Shopping Sustainably—Where to Start
Sustainability has become more and more important to shoppers around the world. Companies and manufacturers are taking notice and looking for ways to make their products guilt-free for consumers with this goal in mind. It can be difficult to find out who is truly making sustainable products, and who is just capitalizing on the buzz of it all. However, with some research and investigation, shopping more sustainably can be done. From checking tags and visiting company websites, to changing our own habits at home, here are a few tips on how to shop in a way that is more friendly to our environment.
Many people know that walking or taking public transportation is a more sustainable method of travel than driving your own car. Think of having your clothes and other items delivered by a shipping service the same way! When one truck is delivering items to ten addresses, the impact of carbon emissions is much less than having those same ten customers drive their own cars to the store to shop.
Great, so you’re ordering online—now how can you do that more sustainably? It’s important to note that the sustainable benefits of online shopping are often curtailed by the abuse of this system. With expedited shipping and consumers expecting two-day delivery more and more, shipping services are pushing out more vehicles and using a lot more energy to keep up. “Companies require additional facilities to serve within short time windows. These time windows can have large negative consequences, like increasing miles traveled up to three times,” wrote Miguel Jaller, Co-Director of the Sustainable Freight Research Center at UC Davis. Keeping orders and packaging consolidated is key when trying to reduce environmental impact.
Lots of online merchants are starting to create new shipping options to reduce the amount of packaging used in an order, so if you don’t really need that item immediately, waiting a few extra days can really do our planet a solid.
Find out who’s certified
If you’re looking to find out what companies are geared toward sustainable production, there are already organizations out there that exist to do the work for you. Whether it be clothing, paper products, cleaning products, or another type of item that you’re looking for—try to find out who is vetting the manufacturers.
For example, the Forest Stewardship Council (FSC) is an organization that certifies the ethical and sustainable management of forests—while taking the entire supply chain into consideration. So, if that printer paper that you’re shopping for has an FSC logo on the packaging, you can rest assured that it’s coming from a responsibly managed forest. The FSC logo can even be found on some clothing, as the use of tree-based textile fibers increases in the fashion industry. The FSC makes shopping certified products pretty easy with an online resource that can be found here. Another example is the Energy Star label, which is a government-backed symbol for energy efficient products. This can be trusted because the EPA sets the guidelines for comparing these products against the current federal energy standards.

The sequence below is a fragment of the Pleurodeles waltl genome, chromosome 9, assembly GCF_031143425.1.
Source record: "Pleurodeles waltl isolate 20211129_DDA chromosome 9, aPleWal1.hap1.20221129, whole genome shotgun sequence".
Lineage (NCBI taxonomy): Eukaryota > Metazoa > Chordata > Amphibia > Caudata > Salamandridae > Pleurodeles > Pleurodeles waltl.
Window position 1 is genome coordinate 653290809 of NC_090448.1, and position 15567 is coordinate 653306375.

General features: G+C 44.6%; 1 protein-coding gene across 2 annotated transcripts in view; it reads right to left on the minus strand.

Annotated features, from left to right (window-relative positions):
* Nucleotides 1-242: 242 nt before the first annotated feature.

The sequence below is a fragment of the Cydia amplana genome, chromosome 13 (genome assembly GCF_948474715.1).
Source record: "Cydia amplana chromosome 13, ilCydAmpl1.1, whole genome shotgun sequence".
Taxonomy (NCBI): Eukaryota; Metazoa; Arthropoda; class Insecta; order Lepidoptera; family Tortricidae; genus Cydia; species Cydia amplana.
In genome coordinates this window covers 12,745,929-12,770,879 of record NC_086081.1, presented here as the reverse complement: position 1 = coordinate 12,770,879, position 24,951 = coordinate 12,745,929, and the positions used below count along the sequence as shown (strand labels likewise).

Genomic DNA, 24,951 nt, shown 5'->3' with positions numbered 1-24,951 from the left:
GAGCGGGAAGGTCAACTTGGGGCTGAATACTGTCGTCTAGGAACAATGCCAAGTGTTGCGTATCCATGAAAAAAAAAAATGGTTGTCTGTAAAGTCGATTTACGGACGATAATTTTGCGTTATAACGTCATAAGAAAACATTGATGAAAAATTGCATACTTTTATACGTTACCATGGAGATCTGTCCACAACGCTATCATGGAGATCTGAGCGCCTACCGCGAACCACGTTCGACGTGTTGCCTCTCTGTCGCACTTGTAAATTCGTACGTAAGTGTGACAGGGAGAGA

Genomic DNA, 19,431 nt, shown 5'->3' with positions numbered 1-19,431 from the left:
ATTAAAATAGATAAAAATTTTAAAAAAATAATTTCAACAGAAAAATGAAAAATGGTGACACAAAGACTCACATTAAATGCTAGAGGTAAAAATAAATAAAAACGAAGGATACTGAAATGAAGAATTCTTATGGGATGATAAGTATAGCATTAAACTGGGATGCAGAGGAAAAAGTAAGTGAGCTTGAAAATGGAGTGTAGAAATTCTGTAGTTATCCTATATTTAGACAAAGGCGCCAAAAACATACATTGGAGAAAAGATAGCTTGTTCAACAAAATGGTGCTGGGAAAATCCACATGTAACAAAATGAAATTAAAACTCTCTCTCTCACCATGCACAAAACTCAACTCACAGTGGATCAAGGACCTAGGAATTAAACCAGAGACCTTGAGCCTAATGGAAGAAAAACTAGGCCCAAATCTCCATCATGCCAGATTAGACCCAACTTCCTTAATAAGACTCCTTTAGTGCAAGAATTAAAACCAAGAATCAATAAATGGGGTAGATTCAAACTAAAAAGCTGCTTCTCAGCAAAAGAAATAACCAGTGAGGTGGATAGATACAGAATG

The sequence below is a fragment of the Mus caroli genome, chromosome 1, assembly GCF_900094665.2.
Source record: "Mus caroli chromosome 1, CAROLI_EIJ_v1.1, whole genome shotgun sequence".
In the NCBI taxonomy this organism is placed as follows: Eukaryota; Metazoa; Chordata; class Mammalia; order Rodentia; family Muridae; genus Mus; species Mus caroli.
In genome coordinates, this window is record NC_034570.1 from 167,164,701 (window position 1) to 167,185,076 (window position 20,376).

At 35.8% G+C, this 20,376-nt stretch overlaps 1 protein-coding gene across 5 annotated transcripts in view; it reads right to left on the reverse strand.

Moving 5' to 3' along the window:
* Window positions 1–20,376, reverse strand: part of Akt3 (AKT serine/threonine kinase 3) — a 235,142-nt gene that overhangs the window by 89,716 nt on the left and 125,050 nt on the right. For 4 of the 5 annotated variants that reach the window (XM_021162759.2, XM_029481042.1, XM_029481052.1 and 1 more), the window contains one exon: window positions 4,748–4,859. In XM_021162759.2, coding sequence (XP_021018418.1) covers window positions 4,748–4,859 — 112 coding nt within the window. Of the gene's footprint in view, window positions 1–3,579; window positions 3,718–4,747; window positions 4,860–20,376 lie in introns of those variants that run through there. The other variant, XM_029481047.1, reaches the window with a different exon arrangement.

Watch Out for Greenwashing
With manufacturers and advertising agencies trying to take advantage of increasing consumer sustainability trends, there is unfortunately lots of misleading information being released. Greenwashing is the term used to describe this practice—where advertising agencies use deceptive messaging to persuade the customer that their products or company policies are eco-friendly.
Avoid being greenwashed by:
- Keeping an eye on vague language like “eco-friendly” or “Green”, that has no other information to support those claims
- Looking into the manufacturer, not just the product
- Try learning about the terms you are reading, so that you can tell whether they hold any weight. For example, detergents with the label “phosphate-free!” on front are really not saying much. While phosphates are bad for our lakes and oceans, they’ve already been banned in detergents for over a decade now. So, it makes the product look more sustainable than others while it’s not.
Shopping sustainably isn’t easy. It takes a little bit of research and time to consider one’s choices in the process. But keeping these tips in mind can make sustainable shopping less of a hassle and more of a habit.
To learn more about sustainable shopping habits, greenwashing, and sustainable certifications, check out these resources:
Vartan, S. (2021). The Treehugger Guide to Sustainable Certifications. The Tree Hugger.
University of Toronto Transportation Research Institute. [Smart Freight Centre]. (2021, February 17). Miguel Jaller presents “Who shops online and how sustainable is the delivery process? [Video].
Kenton, W. (2021). What is Greenwashing? Investopedia.
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